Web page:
Problems With Spouse As Best Friend?

By | April 13, 2013

It seems that most people maintain that their spouse is and should be their best friend. I like the sound of this. I really do. It’s so… well, romantic. It sounds good and I don’t think it’s wrong. But… I’ve also developed some question for which I don’t yet have answers.

Where does this concept come from? I have the impression that many Christians take this as “gospel”. It’s so ingrained in our culture that most of us can’t even imagine it being any other way. In fact, to be close to someone who isn’t your spouse (or romantic partner) is sometimes referred to as “emotional adultery”. But I don’t believe it comes from the bible. And I have the impression that it’s a relatively new concept in history. Does marriage really forbid having a close, intimate friendship with another person? If so, why?

We of course do think of best friends outside of marriage. But it seems like marriage is always though of as something more and better—not just a different relationship. We have parents and sibling and aunts and uncles and cousins and best friends and good friends and acquaintances and roommates and coworkers, etc. But we seem to maintain that marriage is the highest, most important, closest, and most fulfilling relationship.

That doesn’t sound like a problem… until… I recently heard that a majority of the adult population in the U.S. in now unmarried1. So, if marriage is the ultimate relationship, then a majority of the population is missing out in this area. More personally, if spouses must be one’s best friend, it means that I am spending my life with out a best friend so long as I continue to be single. Is this correct? Is this the way it is supposed to be? If you are single you’re just short on luck?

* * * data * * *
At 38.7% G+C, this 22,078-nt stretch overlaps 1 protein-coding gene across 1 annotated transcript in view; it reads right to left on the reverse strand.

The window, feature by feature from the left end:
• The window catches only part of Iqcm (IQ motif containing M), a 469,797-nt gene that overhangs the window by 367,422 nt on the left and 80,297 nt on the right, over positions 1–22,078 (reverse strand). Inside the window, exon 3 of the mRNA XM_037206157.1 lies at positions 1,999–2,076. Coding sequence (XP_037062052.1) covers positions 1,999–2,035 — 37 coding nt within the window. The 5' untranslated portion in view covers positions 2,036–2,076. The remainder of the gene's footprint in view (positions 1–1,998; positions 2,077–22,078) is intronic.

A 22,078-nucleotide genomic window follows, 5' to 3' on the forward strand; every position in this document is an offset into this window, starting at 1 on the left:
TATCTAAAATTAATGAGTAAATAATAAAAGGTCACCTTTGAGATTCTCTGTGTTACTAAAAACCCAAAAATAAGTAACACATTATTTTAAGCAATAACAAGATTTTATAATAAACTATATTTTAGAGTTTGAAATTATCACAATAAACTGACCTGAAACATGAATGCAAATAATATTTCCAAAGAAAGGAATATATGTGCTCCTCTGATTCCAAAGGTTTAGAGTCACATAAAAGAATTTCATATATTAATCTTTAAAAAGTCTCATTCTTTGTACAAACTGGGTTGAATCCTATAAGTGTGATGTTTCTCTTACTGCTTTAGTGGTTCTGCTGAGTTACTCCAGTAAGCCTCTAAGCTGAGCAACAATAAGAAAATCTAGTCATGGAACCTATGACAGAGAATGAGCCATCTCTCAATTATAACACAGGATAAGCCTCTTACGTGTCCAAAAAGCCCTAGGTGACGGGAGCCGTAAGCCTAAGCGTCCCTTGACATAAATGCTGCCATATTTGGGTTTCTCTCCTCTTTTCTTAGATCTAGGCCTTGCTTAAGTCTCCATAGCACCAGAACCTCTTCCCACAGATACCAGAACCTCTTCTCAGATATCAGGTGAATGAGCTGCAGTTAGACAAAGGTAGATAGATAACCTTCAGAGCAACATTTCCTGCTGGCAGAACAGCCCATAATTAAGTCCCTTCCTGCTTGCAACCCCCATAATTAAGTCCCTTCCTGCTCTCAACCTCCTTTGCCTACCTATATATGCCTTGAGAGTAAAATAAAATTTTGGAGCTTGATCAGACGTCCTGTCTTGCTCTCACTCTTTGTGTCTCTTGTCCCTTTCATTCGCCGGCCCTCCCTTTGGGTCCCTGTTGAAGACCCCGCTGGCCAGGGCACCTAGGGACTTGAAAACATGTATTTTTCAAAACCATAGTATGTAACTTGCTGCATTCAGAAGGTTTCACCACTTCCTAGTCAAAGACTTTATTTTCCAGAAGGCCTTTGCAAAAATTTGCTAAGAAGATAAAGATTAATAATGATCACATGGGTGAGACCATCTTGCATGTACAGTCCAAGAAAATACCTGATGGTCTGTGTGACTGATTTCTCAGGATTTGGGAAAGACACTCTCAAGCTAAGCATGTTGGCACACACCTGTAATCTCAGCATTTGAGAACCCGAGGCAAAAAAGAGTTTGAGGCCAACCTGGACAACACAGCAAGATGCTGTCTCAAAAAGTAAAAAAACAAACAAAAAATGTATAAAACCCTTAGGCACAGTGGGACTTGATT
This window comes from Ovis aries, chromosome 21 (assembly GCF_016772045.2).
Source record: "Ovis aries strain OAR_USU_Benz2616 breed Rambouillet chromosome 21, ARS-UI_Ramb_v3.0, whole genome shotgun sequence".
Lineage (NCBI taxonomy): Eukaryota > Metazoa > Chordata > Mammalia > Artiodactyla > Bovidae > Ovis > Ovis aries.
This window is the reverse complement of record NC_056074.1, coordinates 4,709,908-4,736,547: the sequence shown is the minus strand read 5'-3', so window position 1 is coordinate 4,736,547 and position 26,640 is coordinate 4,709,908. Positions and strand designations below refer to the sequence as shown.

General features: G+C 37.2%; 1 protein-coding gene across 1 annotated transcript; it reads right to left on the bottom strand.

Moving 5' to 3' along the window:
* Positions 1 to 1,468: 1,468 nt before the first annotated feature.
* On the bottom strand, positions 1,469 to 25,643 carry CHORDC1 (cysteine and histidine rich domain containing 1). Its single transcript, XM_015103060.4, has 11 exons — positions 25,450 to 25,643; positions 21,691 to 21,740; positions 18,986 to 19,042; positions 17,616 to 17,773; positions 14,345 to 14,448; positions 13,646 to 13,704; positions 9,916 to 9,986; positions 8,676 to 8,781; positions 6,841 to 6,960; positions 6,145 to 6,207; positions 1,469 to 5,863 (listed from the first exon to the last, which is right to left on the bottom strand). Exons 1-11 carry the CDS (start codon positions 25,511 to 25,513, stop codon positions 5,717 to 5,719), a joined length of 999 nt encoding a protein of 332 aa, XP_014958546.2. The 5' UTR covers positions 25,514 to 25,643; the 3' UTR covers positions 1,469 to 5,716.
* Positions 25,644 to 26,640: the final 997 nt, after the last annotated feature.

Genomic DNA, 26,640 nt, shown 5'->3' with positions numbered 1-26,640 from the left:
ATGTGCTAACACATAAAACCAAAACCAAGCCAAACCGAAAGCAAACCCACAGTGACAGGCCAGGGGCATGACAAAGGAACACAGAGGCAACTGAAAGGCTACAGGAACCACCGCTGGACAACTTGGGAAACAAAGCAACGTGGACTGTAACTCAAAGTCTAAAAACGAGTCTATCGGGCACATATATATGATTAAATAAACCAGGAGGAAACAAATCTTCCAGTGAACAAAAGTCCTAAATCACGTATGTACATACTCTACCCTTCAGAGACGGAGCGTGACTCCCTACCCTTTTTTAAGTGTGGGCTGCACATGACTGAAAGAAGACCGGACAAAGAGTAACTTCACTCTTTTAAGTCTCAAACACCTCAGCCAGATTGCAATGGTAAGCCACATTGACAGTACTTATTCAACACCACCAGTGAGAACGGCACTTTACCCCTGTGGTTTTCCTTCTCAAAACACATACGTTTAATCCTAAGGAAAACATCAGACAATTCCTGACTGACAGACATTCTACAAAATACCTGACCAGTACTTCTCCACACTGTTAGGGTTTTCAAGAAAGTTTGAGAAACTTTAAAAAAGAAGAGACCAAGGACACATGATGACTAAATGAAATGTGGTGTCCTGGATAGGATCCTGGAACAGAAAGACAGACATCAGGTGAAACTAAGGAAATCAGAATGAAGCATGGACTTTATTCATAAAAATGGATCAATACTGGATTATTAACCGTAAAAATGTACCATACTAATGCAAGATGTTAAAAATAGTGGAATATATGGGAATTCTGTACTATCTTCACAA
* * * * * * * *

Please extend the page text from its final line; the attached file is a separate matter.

I can hear some people say “If you have a problem with this, why don’t you just get married?” Well this isn’t always as easy as you make it sound, no matter what your experience was. It’s true that you may never get from point A to point B without putting in some work and taking the correct steps. However the big flaw people make is believing that putting in the work and making those steps guarantees the end results. This may be many people’s experience, but it doesn’t always work this way. There are no guarantees. So this answer can be insulting to a single person.

Or what about all of the people who have been married and who are now divorced? Some may be tempted to criticize them for being divorced, but remember, if one partner wants out it, won’t work no matter what the other person does. So in any divorce there is always potentially one person who honestly tried and who did things reasonably “right”. So what will you say to them? They’ve already tried marriage and had it fail. Are you going to simply say, “Sorry about your luck but you lose—try again next time?” Can they not have a close friendship because they are no longer married?

I kind of hate doing anything that would weaken marriage. Maybe it in part because marriage has been so emphasized as I’ve grown up. Conservative evangelicals maintain that marriage is in trouble. They seek to strengthen it by emphasizing it’s importance. But could it be that this is reinforcing the problem? What if the problem of marriage is that we’ve put it up on a pedestal which it can’t live up to? What if we could strengthen marriage by reaching a more realistic understanding of what it is and isn’t.

I don’t think the problem is being best friends with one’s spouse. I think the problem is that we think of marriage as being above every other relationship.

1. Unfortunately I don’t have a reference for this at present.

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